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  1. #1
    Plutonium Lounger Medico's Avatar
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    Identity-theft software

    Does any one know any good Identity Theft software. My sister has had her identity stolen for the second time in a dozen years and is asking. I have never researched any of these apps, if there are any. If someone could offer good alternatives that would be awesome.
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    Gold Lounger Roderunner's Avatar
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    Hi Ted, having a NAT router, good software FW & AV program is usually all thats needed. For higher levels try this :- http://www.qfxsoftware.com/download.htm
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    I tend to agree with RR.

    However, speaking from experience, identity theft can occur offline as well as online: my personal credit card was compromised a couple of years ago.

    I'll avoid going over the details, but suffice to say I was a mildly annoyed (to put it politely) at the bank's acceptance of a forged signature on a change of address form.

    To help alert me to any possible re-occurrence, I set up alerts on my personal and business accounts so that any changes to the account names or addresses, or any changes to my contact details or preferences are sent to me by SMS for confirmation. I also setup up regular SMS text balance and transaction alerts too. Finally, I upgraded my account to include a credit checking service that alerts me if an credit agreements are taken out in my name.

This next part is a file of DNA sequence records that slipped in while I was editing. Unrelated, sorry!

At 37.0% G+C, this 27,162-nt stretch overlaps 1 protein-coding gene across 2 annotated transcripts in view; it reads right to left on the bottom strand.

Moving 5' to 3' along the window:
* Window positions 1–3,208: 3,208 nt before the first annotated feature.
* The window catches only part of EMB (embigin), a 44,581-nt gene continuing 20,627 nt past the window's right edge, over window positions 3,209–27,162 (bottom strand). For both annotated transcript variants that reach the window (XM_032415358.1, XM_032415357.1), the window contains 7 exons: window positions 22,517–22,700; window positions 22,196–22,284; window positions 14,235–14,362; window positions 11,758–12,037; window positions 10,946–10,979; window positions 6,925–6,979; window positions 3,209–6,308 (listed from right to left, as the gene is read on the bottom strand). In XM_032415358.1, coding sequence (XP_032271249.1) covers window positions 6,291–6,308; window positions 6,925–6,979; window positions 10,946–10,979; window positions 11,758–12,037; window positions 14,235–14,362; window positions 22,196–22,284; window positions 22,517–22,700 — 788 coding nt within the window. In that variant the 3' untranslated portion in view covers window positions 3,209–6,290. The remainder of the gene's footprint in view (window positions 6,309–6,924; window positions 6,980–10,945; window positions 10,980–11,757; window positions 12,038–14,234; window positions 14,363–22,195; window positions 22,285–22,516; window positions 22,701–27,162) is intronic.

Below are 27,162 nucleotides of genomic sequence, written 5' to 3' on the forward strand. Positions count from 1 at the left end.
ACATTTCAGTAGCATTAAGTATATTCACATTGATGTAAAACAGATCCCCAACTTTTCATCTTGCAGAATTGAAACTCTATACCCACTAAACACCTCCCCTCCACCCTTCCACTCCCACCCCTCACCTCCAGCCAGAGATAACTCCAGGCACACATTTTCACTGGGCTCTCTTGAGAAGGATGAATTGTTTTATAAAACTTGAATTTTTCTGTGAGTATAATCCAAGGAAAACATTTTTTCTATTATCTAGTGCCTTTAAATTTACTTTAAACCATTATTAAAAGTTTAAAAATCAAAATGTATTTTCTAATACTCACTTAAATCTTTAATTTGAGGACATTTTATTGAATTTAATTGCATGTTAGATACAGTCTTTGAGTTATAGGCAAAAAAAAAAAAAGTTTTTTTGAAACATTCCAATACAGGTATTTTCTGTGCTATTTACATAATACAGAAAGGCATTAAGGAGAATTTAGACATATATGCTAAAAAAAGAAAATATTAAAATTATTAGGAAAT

Depending on your sister's specific circumstances these might be worthwhile things to do if her bank allows it.

  4. #4
    Plutonium Lounger Medico's Avatar
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    RR, her identity was NOT stollen on line, it was originally stollen off line over 10 years ago. Recently she has begun receiving dozens of credit cards she did not order and she believes the culprits are the same from many years ago. I do not know exactly what she is asking for but thought I would pose the question here.

    Tinto, I do believe she has set up controls with her bank, but I would have to check further. She and my brother-in-law recently moved from New York to Florida, so I do not believe the theft was through her address or bank, although I'm not certain.

    I will attempt to gain further knowledge from her and post back. Like I said, I'm not really sure what she is looking for.
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  5. #5
    Plutonium Lounger Medico's Avatar
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    This is a copy of the original email my sister sent. Perhaps it will give some hints while I'm waiting for a response to some further questions I posed to her:

    Have you ever done research on identity theft programs? If so, which have you heard good things about? Im not sure if ???? would go for it or not. Once again my identity has been stolen. It all goes back to when it happened a few years ago. Now with the change of address it has our FL address but still our NY phone number. ???? read that people hang on to the information and use it again years down the road or sell the information to others. Ive received numerous credit cards I didnt apply for and numerous letters denying me a credit card because Ive supposedly applied for too many. I have, of course, contacted the credit bureaus and have a fraud alert on our records. Once it happens, it is never-ending. Its a real pain to contact everybody and get it straightened out. Its a nightmare.